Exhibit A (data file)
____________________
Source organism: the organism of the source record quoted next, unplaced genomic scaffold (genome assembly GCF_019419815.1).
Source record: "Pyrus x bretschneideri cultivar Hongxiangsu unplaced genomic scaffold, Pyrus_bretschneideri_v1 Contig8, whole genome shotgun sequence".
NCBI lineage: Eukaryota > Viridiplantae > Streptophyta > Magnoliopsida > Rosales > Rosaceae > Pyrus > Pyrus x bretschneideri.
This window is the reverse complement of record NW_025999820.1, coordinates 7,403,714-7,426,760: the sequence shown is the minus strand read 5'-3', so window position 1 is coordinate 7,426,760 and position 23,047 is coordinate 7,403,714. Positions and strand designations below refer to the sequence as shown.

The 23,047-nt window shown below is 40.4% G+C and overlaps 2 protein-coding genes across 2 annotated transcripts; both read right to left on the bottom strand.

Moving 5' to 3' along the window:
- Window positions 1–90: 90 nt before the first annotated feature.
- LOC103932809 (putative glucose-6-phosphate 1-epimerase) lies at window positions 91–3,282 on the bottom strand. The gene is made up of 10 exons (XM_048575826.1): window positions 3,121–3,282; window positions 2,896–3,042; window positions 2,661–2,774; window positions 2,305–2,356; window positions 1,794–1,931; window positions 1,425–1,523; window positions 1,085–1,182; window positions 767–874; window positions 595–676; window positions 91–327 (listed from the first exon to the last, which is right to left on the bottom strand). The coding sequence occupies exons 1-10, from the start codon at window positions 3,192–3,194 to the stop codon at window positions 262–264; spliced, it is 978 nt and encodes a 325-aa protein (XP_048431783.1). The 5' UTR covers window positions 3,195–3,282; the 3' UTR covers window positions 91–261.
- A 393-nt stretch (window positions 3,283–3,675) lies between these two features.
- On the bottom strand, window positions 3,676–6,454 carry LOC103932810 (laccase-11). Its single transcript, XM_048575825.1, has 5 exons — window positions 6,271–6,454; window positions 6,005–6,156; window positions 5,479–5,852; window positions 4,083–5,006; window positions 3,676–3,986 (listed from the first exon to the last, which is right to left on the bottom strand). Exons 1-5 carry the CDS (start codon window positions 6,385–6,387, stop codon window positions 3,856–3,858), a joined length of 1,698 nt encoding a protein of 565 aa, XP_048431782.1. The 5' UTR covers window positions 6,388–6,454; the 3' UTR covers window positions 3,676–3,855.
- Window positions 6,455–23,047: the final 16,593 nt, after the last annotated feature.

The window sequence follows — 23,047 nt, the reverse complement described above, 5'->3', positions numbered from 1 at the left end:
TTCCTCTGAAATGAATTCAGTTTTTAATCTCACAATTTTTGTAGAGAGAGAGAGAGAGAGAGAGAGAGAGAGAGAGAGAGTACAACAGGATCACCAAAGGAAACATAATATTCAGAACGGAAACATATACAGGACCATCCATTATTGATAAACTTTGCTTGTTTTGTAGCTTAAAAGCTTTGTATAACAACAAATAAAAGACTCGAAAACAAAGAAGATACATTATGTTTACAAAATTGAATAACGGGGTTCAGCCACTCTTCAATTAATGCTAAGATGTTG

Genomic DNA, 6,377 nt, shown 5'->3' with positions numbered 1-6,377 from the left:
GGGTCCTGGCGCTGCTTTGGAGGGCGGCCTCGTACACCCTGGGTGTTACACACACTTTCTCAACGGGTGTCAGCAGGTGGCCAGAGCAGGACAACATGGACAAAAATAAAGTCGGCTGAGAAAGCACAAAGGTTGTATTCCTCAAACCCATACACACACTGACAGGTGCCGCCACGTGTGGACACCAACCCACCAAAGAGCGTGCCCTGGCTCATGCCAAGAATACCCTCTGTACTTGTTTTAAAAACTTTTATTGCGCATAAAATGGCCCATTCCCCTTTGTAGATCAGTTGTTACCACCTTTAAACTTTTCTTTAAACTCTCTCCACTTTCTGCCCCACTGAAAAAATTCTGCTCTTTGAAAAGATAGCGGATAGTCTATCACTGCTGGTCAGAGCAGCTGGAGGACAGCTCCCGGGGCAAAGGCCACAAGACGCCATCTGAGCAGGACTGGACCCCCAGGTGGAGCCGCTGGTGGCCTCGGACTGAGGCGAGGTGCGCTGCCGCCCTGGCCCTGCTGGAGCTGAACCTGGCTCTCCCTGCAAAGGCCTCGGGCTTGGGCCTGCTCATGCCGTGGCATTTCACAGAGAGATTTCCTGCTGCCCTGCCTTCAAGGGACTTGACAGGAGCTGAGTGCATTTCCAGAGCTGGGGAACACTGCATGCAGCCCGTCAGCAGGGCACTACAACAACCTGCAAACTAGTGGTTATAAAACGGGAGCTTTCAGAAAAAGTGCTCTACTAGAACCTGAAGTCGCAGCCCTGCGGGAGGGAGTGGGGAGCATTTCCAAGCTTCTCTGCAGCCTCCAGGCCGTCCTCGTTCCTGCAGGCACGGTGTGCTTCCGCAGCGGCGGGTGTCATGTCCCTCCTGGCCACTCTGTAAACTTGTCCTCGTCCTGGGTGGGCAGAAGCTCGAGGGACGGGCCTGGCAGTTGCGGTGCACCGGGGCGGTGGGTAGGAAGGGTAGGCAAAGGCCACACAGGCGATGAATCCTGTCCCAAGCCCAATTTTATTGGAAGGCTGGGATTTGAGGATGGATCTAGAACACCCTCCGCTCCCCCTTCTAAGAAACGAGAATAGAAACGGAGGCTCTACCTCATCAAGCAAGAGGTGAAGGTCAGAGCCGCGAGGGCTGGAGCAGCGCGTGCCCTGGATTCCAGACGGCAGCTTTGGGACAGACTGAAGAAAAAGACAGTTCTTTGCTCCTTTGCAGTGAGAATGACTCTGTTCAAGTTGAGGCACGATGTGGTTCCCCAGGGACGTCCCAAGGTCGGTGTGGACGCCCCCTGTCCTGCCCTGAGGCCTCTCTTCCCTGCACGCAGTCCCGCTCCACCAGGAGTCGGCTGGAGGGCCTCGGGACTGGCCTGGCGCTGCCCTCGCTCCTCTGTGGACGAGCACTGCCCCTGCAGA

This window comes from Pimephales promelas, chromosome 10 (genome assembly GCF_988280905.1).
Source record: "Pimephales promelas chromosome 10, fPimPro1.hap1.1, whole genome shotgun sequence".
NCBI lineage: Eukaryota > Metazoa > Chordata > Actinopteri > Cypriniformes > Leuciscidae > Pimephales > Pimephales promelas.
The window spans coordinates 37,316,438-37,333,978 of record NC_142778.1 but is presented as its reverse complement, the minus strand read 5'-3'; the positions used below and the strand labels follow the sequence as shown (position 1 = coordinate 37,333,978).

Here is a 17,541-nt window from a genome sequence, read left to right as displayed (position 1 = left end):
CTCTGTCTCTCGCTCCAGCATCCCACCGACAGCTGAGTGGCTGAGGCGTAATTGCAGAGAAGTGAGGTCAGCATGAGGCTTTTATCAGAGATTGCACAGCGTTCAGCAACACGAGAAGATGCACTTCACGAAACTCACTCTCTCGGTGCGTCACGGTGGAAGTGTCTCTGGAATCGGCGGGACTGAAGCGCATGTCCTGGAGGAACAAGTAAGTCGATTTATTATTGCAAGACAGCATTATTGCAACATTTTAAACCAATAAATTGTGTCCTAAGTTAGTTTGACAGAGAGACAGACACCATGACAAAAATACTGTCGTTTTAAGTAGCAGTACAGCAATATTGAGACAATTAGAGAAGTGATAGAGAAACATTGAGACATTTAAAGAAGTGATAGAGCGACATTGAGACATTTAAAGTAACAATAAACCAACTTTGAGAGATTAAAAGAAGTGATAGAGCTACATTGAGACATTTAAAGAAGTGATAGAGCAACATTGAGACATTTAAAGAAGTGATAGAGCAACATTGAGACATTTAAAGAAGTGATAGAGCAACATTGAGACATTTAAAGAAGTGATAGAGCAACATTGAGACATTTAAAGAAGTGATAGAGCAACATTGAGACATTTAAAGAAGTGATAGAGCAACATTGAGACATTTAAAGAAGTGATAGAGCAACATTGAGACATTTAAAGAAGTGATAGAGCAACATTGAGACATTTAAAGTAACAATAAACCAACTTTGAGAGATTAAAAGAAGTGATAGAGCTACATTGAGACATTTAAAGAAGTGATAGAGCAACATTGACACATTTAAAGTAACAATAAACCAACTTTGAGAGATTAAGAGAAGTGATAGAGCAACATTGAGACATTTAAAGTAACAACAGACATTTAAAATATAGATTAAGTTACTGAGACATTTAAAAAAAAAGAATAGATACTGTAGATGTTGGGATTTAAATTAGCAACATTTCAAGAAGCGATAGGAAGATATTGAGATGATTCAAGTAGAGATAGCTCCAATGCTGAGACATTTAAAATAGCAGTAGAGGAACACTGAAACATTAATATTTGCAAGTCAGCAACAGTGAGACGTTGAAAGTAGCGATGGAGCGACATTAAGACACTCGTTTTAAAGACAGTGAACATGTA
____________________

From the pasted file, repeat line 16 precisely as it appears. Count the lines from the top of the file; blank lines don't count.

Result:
This window comes from Pimephales promelas, chromosome 10 (genome assembly GCF_988280905.1).